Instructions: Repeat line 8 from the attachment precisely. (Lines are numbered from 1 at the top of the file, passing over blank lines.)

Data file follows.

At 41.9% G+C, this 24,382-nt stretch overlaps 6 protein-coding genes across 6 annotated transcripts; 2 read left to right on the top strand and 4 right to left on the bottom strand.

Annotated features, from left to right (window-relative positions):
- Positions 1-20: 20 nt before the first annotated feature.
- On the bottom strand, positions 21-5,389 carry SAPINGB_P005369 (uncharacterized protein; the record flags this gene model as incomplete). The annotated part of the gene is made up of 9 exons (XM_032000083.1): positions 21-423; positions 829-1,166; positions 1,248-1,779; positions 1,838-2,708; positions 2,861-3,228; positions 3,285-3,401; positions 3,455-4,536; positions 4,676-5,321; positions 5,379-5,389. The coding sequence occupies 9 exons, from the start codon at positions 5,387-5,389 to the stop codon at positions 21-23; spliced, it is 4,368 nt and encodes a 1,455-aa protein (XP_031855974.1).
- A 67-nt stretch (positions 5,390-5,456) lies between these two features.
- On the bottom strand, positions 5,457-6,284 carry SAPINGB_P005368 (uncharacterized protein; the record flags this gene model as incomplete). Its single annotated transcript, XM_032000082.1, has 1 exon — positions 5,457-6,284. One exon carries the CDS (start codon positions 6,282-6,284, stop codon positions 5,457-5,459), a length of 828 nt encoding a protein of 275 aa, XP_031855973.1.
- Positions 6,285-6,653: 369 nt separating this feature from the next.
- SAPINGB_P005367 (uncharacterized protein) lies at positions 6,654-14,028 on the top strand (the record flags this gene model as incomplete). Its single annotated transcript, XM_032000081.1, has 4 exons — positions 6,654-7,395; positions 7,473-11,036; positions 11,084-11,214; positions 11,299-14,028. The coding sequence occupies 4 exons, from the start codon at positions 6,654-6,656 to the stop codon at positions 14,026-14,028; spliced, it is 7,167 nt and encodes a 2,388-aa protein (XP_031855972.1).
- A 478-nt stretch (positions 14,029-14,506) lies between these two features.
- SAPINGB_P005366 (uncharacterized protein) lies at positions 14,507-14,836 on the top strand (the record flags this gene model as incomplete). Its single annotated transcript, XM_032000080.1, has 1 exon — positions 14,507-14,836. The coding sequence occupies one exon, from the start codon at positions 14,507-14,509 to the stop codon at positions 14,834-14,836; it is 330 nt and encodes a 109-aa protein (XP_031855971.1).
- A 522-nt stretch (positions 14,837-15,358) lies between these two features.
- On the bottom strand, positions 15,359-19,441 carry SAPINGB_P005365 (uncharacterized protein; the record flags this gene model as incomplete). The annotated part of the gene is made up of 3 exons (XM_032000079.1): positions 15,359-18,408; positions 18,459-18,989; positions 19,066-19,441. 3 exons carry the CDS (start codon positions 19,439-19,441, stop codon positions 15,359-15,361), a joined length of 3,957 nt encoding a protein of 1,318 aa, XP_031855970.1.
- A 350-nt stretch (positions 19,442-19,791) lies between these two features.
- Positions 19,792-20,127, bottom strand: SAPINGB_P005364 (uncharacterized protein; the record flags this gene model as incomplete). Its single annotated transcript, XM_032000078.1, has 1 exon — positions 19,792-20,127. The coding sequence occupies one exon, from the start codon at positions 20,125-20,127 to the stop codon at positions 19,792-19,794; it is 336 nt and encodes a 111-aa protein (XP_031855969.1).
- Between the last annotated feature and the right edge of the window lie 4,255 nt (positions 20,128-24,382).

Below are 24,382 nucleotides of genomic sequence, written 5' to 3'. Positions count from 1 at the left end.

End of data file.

- SAPINGB_P005367 (uncharacterized protein) lies at positions 6,654-14,028 on the top strand (the record flags this gene model as incomplete). Its single annotated transcript, XM_032000081.1, has 4 exons — positions 6,654-7,395; positions 7,473-11,036; positions 11,084-11,214; positions 11,299-14,028. The coding sequence occupies 4 exons, from the start codon at positions 6,654-6,656 to the stop codon at positions 14,026-14,028; spliced, it is 7,167 nt and encodes a 2,388-aa protein (XP_031855972.1).